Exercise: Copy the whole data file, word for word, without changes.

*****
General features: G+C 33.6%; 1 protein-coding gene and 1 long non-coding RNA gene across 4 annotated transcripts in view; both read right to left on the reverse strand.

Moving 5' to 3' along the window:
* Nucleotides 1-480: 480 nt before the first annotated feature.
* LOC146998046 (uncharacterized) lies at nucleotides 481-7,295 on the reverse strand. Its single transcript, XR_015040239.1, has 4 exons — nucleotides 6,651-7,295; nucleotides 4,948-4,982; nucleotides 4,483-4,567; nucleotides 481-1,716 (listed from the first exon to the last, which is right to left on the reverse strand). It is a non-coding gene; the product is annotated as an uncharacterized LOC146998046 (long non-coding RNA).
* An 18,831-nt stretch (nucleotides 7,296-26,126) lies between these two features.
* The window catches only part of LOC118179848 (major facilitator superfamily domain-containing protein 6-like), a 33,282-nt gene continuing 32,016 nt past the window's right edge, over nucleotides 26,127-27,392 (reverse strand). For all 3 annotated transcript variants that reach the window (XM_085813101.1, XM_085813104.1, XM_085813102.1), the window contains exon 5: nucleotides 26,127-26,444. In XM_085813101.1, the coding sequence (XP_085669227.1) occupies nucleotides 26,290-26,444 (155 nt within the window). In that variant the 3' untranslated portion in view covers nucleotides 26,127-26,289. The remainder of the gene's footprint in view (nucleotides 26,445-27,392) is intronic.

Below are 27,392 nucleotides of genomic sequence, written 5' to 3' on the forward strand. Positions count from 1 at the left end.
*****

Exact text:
General features: G+C 33.6%; 1 protein-coding gene and 1 long non-coding RNA gene across 4 annotated transcripts in view; both read right to left on the reverse strand.

Moving 5' to 3' along the window:
* Nucleotides 1-480: 480 nt before the first annotated feature.
* LOC146998046 (uncharacterized) lies at nucleotides 481-7,295 on the reverse strand. Its single transcript, XR_015040239.1, has 4 exons — nucleotides 6,651-7,295; nucleotides 4,948-4,982; nucleotides 4,483-4,567; nucleotides 481-1,716 (listed from the first exon to the last, which is right to left on the reverse strand). It is a non-coding gene; the product is annotated as an uncharacterized LOC146998046 (long non-coding RNA).
* An 18,831-nt stretch (nucleotides 7,296-26,126) lies between these two features.
* The window catches only part of LOC118179848 (major facilitator superfamily domain-containing protein 6-like), a 33,282-nt gene continuing 32,016 nt past the window's right edge, over nucleotides 26,127-27,392 (reverse strand). For all 3 annotated transcript variants that reach the window (XM_085813101.1, XM_085813104.1, XM_085813102.1), the window contains exon 5: nucleotides 26,127-26,444. In XM_085813101.1, the coding sequence (XP_085669227.1) occupies nucleotides 26,290-26,444 (155 nt within the window). In that variant the 3' untranslated portion in view covers nucleotides 26,127-26,289. The remainder of the gene's footprint in view (nucleotides 26,445-27,392) is intronic.

Below are 27,392 nucleotides of genomic sequence, written 5' to 3' on the forward strand. Positions count from 1 at the left end.